Heinz Duthel on Pierre Joseph Proudhon Political Philosophy
Heinz Duthel on Pierre Joseph Proudhon Political philosophy Proudhon was surprised by the Revolutions of 1848 in France. He participated in the February uprising and the composition of what he termed "the first republican proclamation" of the new republic. But he had misgivings about the new provisional government, headed by Dupont de l'Eure (1767-1855), who, since the French Revolution in 1789, had been a longstanding politician, although often in the opposition. Beside Dupont de l'Eure, the provisional government was dominated by liberals such as Lamartine (Foreign Affairs), Ledru-Rollin (Interior), Cremieux (Justice), Burdeau (War), etc., because it was pursuing political reform at the expense of the socio-economic reform, which Proudhon considered basic. As during the 1830 July Revolution, the Republican-Socialist Party had set up a counter-government in the Hotel de Ville, including Louis Blanc, Armand Marrast, Ferdinand Flocon, and the workman Albert.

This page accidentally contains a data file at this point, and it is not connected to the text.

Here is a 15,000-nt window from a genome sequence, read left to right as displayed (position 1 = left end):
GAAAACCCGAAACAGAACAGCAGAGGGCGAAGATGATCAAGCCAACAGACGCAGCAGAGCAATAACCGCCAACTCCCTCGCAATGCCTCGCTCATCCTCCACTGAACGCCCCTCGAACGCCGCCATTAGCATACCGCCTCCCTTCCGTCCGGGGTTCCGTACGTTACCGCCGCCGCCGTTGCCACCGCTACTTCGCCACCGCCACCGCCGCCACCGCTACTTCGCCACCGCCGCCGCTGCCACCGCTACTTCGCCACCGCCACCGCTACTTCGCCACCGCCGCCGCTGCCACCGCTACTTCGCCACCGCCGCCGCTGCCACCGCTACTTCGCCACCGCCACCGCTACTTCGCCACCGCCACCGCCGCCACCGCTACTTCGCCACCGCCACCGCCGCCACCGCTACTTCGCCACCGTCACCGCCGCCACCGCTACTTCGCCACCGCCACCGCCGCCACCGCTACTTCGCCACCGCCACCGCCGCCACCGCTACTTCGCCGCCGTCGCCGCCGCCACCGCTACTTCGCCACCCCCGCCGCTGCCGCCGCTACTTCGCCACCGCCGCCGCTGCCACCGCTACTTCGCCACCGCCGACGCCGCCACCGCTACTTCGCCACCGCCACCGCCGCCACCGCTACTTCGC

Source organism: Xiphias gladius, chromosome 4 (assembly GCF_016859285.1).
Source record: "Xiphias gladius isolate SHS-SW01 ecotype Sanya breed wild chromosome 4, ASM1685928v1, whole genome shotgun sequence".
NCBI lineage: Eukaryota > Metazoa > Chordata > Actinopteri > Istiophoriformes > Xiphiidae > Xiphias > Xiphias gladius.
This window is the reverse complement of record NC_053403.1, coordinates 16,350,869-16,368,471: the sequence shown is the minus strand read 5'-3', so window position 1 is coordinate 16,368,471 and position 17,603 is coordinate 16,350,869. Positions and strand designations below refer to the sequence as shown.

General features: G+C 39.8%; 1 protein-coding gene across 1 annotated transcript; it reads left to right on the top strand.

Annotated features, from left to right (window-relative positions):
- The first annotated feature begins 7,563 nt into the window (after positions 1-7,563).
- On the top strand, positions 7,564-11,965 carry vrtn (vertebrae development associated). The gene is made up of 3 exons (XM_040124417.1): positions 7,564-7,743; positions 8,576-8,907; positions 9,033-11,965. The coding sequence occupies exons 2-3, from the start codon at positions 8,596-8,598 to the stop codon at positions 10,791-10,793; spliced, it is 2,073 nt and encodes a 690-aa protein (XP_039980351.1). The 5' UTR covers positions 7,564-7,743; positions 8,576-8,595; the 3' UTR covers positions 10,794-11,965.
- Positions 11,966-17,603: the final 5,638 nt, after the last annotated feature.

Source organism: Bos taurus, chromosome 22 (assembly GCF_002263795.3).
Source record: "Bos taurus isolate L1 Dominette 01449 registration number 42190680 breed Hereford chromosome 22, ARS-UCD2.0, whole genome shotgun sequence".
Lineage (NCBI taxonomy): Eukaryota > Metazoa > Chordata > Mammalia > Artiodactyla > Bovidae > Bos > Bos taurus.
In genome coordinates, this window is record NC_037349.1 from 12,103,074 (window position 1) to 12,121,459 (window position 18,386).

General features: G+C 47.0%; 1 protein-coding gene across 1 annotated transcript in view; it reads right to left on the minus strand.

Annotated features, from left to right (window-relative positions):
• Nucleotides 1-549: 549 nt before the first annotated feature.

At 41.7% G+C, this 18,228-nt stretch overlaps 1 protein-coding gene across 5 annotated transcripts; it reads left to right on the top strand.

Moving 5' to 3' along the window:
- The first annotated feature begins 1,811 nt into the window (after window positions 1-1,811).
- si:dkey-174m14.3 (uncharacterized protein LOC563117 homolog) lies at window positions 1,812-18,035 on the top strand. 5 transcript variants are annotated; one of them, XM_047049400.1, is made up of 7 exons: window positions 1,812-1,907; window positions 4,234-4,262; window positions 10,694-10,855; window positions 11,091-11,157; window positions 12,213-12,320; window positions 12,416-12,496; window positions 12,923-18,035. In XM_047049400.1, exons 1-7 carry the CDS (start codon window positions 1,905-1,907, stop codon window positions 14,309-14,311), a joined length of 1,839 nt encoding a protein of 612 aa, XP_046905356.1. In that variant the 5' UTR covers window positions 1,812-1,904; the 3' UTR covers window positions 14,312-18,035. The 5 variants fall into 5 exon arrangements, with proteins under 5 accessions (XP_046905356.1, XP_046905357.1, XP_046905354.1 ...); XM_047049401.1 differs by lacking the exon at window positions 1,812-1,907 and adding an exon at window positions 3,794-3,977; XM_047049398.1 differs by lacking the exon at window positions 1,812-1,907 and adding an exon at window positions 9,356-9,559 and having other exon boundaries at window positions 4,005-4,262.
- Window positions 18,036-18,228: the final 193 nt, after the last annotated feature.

- Electronic book text
- 12 Nov 2010
- Morrisville, NC, United States